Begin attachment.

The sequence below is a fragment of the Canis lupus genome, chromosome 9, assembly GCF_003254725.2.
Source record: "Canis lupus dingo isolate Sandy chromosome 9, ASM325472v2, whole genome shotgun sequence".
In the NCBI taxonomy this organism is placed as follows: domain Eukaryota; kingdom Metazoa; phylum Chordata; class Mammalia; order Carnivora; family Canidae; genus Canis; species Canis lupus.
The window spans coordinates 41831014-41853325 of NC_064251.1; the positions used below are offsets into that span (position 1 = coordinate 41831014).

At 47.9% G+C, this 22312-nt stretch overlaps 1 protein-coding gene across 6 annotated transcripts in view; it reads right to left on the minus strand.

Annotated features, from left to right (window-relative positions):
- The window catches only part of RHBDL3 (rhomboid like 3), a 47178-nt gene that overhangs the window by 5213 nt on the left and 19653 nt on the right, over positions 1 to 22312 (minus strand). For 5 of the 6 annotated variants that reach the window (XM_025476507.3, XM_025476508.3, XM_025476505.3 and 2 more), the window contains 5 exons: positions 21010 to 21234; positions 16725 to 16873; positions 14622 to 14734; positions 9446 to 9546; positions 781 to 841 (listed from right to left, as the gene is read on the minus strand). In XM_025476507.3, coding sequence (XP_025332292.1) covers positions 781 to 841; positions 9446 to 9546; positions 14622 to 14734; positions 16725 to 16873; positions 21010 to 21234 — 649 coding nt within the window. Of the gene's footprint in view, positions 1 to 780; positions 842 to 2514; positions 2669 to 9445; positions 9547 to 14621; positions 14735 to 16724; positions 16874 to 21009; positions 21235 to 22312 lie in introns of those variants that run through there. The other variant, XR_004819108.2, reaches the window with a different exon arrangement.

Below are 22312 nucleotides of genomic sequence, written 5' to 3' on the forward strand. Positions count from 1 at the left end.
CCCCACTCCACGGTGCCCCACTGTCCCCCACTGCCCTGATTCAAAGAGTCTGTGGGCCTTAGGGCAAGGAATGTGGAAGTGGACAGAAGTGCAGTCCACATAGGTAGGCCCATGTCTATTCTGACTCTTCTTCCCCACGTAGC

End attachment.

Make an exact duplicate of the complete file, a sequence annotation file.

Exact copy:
The sequence below is a fragment of the Canis lupus genome, chromosome 9, assembly GCF_003254725.2.
Source record: "Canis lupus dingo isolate Sandy chromosome 9, ASM325472v2, whole genome shotgun sequence".
In the NCBI taxonomy this organism is placed as follows: domain Eukaryota; kingdom Metazoa; phylum Chordata; class Mammalia; order Carnivora; family Canidae; genus Canis; species Canis lupus.
The window spans coordinates 41831014-41853325 of NC_064251.1; the positions used below are offsets into that span (position 1 = coordinate 41831014).

At 47.9% G+C, this 22312-nt stretch overlaps 1 protein-coding gene across 6 annotated transcripts in view; it reads right to left on the minus strand.

Annotated features, from left to right (window-relative positions):
- The window catches only part of RHBDL3 (rhomboid like 3), a 47178-nt gene that overhangs the window by 5213 nt on the left and 19653 nt on the right, over positions 1 to 22312 (minus strand). For 5 of the 6 annotated variants that reach the window (XM_025476507.3, XM_025476508.3, XM_025476505.3 and 2 more), the window contains 5 exons: positions 21010 to 21234; positions 16725 to 16873; positions 14622 to 14734; positions 9446 to 9546; positions 781 to 841 (listed from right to left, as the gene is read on the minus strand). In XM_025476507.3, coding sequence (XP_025332292.1) covers positions 781 to 841; positions 9446 to 9546; positions 14622 to 14734; positions 16725 to 16873; positions 21010 to 21234 — 649 coding nt within the window. Of the gene's footprint in view, positions 1 to 780; positions 842 to 2514; positions 2669 to 9445; positions 9547 to 14621; positions 14735 to 16724; positions 16874 to 21009; positions 21235 to 22312 lie in introns of those variants that run through there. The other variant, XR_004819108.2, reaches the window with a different exon arrangement.

Below are 22312 nucleotides of genomic sequence, written 5' to 3' on the forward strand. Positions count from 1 at the left end.
CCCCACTCCACGGTGCCCCACTGTCCCCCACTGCCCTGATTCAAAGAGTCTGTGGGCCTTAGGGCAAGGAATGTGGAAGTGGACAGAAGTGCAGTCCACATAGGTAGGCCCATGTCTATTCTGACTCTTCTTCCCCACGTAGC